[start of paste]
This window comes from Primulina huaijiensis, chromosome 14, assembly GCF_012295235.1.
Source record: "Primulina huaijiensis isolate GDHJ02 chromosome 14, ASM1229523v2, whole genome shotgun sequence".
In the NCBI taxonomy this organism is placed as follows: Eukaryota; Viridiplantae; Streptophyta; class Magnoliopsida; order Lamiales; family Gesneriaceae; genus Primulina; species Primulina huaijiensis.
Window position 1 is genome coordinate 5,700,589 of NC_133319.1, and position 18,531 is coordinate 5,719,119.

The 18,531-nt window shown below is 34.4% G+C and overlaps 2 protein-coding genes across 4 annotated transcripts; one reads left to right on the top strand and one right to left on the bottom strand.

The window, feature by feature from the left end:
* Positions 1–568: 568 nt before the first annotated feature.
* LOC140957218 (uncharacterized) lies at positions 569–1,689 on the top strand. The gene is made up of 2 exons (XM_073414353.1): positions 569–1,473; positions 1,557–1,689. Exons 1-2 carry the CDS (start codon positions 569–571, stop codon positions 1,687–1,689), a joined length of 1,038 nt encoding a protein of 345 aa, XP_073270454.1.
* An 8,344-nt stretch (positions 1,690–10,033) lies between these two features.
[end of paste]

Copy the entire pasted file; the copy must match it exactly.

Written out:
This window comes from Primulina huaijiensis, chromosome 14, assembly GCF_012295235.1.
Source record: "Primulina huaijiensis isolate GDHJ02 chromosome 14, ASM1229523v2, whole genome shotgun sequence".
In the NCBI taxonomy this organism is placed as follows: Eukaryota; Viridiplantae; Streptophyta; class Magnoliopsida; order Lamiales; family Gesneriaceae; genus Primulina; species Primulina huaijiensis.
Window position 1 is genome coordinate 5,700,589 of NC_133319.1, and position 18,531 is coordinate 5,719,119.

The 18,531-nt window shown below is 34.4% G+C and overlaps 2 protein-coding genes across 4 annotated transcripts; one reads left to right on the top strand and one right to left on the bottom strand.

The window, feature by feature from the left end:
* Positions 1–568: 568 nt before the first annotated feature.
* LOC140957218 (uncharacterized) lies at positions 569–1,689 on the top strand. The gene is made up of 2 exons (XM_073414353.1): positions 569–1,473; positions 1,557–1,689. Exons 1-2 carry the CDS (start codon positions 569–571, stop codon positions 1,687–1,689), a joined length of 1,038 nt encoding a protein of 345 aa, XP_073270454.1.
* An 8,344-nt stretch (positions 1,690–10,033) lies between these two features.